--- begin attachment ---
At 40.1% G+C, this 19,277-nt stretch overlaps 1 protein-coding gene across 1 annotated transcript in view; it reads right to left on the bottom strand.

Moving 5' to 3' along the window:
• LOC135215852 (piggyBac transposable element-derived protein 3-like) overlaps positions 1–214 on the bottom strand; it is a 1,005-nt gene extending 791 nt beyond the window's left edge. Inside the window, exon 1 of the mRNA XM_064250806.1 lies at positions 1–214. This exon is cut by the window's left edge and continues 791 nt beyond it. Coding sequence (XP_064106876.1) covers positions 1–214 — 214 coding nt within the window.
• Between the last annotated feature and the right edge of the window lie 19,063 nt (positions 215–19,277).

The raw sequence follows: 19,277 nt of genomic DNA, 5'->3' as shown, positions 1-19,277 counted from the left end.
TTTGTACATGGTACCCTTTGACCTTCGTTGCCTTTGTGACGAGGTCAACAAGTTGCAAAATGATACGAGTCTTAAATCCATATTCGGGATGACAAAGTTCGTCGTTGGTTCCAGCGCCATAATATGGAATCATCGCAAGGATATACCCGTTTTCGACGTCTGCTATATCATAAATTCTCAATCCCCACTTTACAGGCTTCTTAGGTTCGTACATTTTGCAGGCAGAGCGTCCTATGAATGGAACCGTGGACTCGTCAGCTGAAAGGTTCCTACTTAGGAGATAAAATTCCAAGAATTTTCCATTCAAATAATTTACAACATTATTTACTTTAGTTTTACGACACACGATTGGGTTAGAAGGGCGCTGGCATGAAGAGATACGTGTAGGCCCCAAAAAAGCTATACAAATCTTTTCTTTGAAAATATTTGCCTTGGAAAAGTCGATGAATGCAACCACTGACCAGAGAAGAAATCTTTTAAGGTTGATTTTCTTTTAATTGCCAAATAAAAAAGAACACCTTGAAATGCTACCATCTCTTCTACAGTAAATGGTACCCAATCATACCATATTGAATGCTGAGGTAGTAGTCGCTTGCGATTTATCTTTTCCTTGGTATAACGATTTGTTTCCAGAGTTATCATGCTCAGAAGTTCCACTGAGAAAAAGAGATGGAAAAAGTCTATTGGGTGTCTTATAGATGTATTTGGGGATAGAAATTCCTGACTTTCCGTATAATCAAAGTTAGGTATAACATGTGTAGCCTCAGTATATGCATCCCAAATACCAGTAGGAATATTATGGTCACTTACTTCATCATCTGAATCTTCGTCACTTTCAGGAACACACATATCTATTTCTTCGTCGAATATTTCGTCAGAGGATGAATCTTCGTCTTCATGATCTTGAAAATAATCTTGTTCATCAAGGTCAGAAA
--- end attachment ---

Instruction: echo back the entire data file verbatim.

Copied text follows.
At 40.1% G+C, this 19,277-nt stretch overlaps 1 protein-coding gene across 1 annotated transcript in view; it reads right to left on the bottom strand.

Moving 5' to 3' along the window:
• LOC135215852 (piggyBac transposable element-derived protein 3-like) overlaps positions 1–214 on the bottom strand; it is a 1,005-nt gene extending 791 nt beyond the window's left edge. Inside the window, exon 1 of the mRNA XM_064250806.1 lies at positions 1–214. This exon is cut by the window's left edge and continues 791 nt beyond it. Coding sequence (XP_064106876.1) covers positions 1–214 — 214 coding nt within the window.
• Between the last annotated feature and the right edge of the window lie 19,063 nt (positions 215–19,277).

The raw sequence follows: 19,277 nt of genomic DNA, 5'->3' as shown, positions 1-19,277 counted from the left end.
TTTGTACATGGTACCCTTTGACCTTCGTTGCCTTTGTGACGAGGTCAACAAGTTGCAAAATGATACGAGTCTTAAATCCATATTCGGGATGACAAAGTTCGTCGTTGGTTCCAGCGCCATAATATGGAATCATCGCAAGGATATACCCGTTTTCGACGTCTGCTATATCATAAATTCTCAATCCCCACTTTACAGGCTTCTTAGGTTCGTACATTTTGCAGGCAGAGCGTCCTATGAATGGAACCGTGGACTCGTCAGCTGAAAGGTTCCTACTTAGGAGATAAAATTCCAAGAATTTTCCATTCAAATAATTTACAACATTATTTACTTTAGTTTTACGACACACGATTGGGTTAGAAGGGCGCTGGCATGAAGAGATACGTGTAGGCCCCAAAAAAGCTATACAAATCTTTTCTTTGAAAATATTTGCCTTGGAAAAGTCGATGAATGCAACCACTGACCAGAGAAGAAATCTTTTAAGGTTGATTTTCTTTTAATTGCCAAATAAAAAAGAACACCTTGAAATGCTACCATCTCTTCTACAGTAAATGGTACCCAATCATACCATATTGAATGCTGAGGTAGTAGTCGCTTGCGATTTATCTTTTCCTTGGTATAACGATTTGTTTCCAGAGTTATCATGCTCAGAAGTTCCACTGAGAAAAAGAGATGGAAAAAGTCTATTGGGTGTCTTATAGATGTATTTGGGGATAGAAATTCCTGACTTTCCGTATAATCAAAGTTAGGTATAACATGTGTAGCCTCAGTATATGCATCCCAAATACCAGTAGGAATATTATGGTCACTTACTTCATCATCTGAATCTTCGTCACTTTCAGGAACACACATATCTATTTCTTCGTCGAATATTTCGTCAGAGGATGAATCTTCGTCTTCATGATCTTGAAAATAATCTTGTTCATCAAGGTCAGAAA